30. So, since this issue starts with "30 Days to Omega," does that mean that Final Crisis basically starts a day after R.I.P.? Bruce’s confrontation with Darkseid happens after the month-long time skip, after all.

  31. I read Batman RIP before the previous Morrison arcs, and even though I appriciated the clever bizarreness and a few choice scenes, I did not truly enjoy it at the time. The thing is, though, that I didn’t attribute it to bad writting, but the fact that I was really missing something critical. As froggulper pointed out, that was indeed the case. I started at the beginning, and everything started to retroactively clicked. So even though I haven’t gone back to reread it yet, I now have a deeper appriciation for RIP as a story. The thing is still don’t like about it is the ending, but it seems that these 2 issues will expand that ending more.

  32. @glunders: Pretty much. In Last Will and Testament of Bruce Wayne, Morrison shows Bruce returning to the cave via the sewer system immediately following the chopper crash at the end of RIP. Alfred informs him of the JLA’s alert regarding the murder of Orion, and Bruce heads straight to the Hall of Justice, telling Alfred that he’ll check in with the boys when he gets back. So a day in between sounds about right.

  33. I thought this came out already and I missed it! I’ve said before that I didn’t care for Batman R.I.P. but I read it in issues. Everyone seems to think it is read better all together in trade.  I guess reading in issues the story becomes a little disjointed and I missed some stuff. I like his run in Batman & Robin better than the R.I.P. story arc. I think that #700 was a nice blend of Morrison’s style in both R.I.P. and Batman & Robin. I kind of interested to see where Morrison takes the batverse after Bruce’s return. I also hope that this book can become the true flagship title again because I’ve felt it has been lacking since Final Crisis.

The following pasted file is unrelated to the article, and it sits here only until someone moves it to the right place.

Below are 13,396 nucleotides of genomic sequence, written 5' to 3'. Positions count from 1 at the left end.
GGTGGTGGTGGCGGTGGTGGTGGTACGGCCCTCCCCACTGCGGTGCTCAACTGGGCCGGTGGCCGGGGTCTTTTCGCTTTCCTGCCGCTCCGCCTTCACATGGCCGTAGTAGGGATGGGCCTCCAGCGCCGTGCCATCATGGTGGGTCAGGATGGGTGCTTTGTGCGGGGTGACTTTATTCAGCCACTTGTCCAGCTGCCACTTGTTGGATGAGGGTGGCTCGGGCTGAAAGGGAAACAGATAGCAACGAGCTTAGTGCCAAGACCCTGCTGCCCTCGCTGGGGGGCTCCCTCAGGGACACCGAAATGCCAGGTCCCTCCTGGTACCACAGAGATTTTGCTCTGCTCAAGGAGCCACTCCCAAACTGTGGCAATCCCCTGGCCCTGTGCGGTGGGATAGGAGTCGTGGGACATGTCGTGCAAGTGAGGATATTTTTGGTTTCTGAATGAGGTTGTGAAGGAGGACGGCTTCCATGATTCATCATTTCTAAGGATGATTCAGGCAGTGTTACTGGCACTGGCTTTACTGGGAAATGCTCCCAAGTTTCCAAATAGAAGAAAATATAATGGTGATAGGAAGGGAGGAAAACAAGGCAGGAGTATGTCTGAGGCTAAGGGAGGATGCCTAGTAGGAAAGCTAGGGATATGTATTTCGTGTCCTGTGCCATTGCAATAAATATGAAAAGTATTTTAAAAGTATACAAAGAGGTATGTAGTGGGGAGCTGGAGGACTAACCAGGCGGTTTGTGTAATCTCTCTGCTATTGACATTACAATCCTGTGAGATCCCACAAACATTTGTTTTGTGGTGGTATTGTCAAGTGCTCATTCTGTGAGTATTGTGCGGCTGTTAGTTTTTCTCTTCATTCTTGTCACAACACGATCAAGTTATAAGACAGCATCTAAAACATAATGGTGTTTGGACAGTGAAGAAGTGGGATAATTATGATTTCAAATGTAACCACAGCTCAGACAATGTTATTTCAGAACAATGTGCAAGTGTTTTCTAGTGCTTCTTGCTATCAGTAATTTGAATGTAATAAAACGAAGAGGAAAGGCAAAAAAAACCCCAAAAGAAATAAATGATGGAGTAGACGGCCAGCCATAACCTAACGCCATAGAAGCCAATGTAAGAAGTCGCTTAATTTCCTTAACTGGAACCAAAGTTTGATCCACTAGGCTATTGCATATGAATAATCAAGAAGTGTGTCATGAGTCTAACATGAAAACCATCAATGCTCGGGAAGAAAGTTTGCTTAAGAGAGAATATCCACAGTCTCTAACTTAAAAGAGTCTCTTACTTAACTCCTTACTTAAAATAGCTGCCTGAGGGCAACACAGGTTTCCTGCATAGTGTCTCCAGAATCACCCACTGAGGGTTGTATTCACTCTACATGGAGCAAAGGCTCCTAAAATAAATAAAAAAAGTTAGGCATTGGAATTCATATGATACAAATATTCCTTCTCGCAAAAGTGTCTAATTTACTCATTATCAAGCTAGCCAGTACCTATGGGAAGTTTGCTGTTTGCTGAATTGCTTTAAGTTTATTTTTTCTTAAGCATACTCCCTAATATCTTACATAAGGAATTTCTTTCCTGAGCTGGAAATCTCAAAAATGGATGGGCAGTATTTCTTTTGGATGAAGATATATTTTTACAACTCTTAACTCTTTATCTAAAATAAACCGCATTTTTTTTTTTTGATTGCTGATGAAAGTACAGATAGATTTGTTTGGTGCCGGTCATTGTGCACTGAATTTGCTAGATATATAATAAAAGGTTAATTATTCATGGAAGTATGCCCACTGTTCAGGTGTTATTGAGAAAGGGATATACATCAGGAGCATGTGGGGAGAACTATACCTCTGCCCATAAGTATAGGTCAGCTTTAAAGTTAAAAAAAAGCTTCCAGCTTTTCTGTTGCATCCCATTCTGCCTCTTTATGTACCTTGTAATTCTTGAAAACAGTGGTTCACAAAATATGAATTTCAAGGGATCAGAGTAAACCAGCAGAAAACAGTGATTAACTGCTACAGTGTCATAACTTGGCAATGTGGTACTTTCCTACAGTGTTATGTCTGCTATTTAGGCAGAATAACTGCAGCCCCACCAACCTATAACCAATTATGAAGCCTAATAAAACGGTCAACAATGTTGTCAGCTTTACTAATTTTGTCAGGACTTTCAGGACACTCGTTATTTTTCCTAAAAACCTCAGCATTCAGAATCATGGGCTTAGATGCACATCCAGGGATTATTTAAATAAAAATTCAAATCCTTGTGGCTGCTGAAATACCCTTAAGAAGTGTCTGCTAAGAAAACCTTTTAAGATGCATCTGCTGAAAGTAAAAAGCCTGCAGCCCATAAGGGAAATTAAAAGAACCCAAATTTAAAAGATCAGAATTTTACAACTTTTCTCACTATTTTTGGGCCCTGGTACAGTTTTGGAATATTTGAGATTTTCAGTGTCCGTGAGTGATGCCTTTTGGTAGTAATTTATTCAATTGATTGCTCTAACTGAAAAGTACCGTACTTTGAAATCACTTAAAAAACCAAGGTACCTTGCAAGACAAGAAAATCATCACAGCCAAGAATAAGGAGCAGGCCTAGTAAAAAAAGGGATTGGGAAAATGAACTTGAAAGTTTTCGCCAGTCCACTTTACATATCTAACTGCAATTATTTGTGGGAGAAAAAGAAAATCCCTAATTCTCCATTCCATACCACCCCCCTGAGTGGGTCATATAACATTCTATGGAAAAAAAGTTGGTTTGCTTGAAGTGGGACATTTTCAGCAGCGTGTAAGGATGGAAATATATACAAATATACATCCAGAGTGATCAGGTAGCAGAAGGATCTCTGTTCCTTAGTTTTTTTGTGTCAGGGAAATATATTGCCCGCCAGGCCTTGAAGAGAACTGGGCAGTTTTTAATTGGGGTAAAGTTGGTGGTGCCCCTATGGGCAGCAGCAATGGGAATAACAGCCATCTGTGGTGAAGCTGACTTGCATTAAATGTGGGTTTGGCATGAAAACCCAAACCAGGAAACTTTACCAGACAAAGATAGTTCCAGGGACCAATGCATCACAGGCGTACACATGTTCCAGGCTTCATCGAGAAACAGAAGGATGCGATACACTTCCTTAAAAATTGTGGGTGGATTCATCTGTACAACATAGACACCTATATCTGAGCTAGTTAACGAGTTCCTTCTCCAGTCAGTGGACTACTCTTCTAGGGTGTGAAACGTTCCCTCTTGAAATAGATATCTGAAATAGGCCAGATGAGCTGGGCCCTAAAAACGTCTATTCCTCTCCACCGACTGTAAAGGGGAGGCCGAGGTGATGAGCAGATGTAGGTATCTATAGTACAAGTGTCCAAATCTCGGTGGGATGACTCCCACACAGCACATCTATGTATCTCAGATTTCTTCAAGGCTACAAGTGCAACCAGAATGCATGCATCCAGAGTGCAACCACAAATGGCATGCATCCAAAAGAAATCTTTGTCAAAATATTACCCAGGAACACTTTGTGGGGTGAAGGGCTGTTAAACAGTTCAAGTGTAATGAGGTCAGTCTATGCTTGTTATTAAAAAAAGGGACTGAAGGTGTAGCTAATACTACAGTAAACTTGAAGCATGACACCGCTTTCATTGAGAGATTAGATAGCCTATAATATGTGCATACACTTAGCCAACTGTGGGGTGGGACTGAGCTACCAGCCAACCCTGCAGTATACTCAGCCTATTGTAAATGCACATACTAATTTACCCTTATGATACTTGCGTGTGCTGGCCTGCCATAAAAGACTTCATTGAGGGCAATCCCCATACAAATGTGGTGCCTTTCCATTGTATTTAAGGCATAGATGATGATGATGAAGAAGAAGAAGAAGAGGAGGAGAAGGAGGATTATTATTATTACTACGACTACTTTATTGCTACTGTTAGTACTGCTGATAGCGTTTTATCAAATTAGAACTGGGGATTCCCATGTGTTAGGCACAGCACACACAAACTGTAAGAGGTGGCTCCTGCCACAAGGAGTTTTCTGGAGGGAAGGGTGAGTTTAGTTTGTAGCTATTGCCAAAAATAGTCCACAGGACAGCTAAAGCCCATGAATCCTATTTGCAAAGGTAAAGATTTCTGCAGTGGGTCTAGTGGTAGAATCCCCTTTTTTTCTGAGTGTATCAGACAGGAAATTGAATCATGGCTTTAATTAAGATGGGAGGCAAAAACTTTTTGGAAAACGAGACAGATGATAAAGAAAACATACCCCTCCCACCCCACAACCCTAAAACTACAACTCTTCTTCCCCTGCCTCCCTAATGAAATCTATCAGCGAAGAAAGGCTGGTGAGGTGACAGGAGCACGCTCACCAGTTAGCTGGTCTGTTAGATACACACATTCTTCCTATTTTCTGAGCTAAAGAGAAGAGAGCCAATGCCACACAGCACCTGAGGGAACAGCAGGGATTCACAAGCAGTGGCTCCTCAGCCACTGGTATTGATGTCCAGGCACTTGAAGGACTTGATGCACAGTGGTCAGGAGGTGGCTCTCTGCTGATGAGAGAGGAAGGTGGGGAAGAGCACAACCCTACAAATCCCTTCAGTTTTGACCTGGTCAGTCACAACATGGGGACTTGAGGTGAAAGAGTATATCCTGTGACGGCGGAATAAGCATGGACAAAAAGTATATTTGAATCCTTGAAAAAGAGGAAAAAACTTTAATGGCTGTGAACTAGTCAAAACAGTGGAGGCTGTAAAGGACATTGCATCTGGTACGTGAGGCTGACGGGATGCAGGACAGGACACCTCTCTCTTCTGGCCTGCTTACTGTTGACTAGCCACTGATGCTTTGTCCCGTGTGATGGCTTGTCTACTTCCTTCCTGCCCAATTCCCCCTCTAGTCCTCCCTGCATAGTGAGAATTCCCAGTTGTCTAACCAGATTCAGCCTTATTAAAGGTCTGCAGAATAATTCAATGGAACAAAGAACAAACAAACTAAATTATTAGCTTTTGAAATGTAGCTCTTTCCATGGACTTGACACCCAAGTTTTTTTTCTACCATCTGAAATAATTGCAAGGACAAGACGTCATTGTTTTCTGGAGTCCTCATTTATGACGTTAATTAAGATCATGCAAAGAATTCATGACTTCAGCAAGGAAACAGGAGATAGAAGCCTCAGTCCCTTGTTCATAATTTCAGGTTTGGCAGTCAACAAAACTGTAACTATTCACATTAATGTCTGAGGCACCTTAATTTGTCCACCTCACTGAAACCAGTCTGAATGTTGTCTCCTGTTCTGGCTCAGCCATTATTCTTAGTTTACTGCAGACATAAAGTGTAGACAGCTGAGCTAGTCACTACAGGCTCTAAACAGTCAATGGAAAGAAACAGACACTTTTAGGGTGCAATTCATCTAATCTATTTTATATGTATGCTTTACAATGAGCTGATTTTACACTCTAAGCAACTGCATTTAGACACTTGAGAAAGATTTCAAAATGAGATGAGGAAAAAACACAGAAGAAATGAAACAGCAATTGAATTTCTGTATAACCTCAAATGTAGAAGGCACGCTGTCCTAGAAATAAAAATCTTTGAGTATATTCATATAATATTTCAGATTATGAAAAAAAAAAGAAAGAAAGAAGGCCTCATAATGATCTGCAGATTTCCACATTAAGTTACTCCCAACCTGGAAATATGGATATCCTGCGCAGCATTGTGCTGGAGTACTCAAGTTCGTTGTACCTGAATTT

34. Not a bad issue, much in line with the quality of the RIP issues which I recently enjoyed reading in trade. 3 stars because it doesnt seem like it has much of a point, and nothing more is revealed about Hurt (which I had really hoped). Alas, I might as well just finish the mini-arc and buy the next issue…

  35. I read my RIP issues before I read this, and I think that’s the way I have to do it with Morrison.  Reading it all at once I really get into his crazy world and I see what he’s doing.  Or I think I do, anyway.  This is good stuff.  

  36. If this is just to give us a reason for the gaps (or plot holes) of RIP and Final Crisis…..I don’t really see the point. I mean sure it would be nice to see it but it doesn’t make these two storylines any better.

    It wasn’t a bad issue mind you but with that and a sketchy Daniels….Wasn’t the best issue ever.

    4/5 (3.5/5 if I had the choice)

  37. I thought it was ok. Not much was revealed in this issue, but I didn’t really expect anything mind-blowing. If nothing else it was nice to revisit Morrison writing Bruce’s inner monlogue. He gives the reader a more intimate, personal glimpse into Bruce’s pysche than we’re used to seeing. I really dig it.

    The bit about the "hidden room" was interesting. Though it’s a bit of a stretch to think that Bruce would be able to resist such a secret/risk in his own home. I understand that he takes his vows to his parents seriously (obviously), but I doubt he’d be able to sleep at all knowing there’s a room in Wayne Manor that he hasn’t been in.

    Daniel seemed rushed in this one. Not the quality of work we’ve grown accustomed to. Another nitpick would be the fact that this doesn’t quite match up with the scene in Last Will and Testament, but that’s a minor complaint. Here’s hoping #702 gives us a bit more to chew on.

  38. This felt VERY "filler" to me.

    I love Morrison, and I love his work on Batman. I just felt that this issue did not fit with his Batman/Final Crisis style. It was very slow and drawn out with not much in terms of development or progression. Compared to the compression style he used althrouhg RIP, FC and most of B&R, this felt…almost…boring.

    However, one aspect I did find note worthy was the connections Bruce seems to be making between Hurt and Darkseid.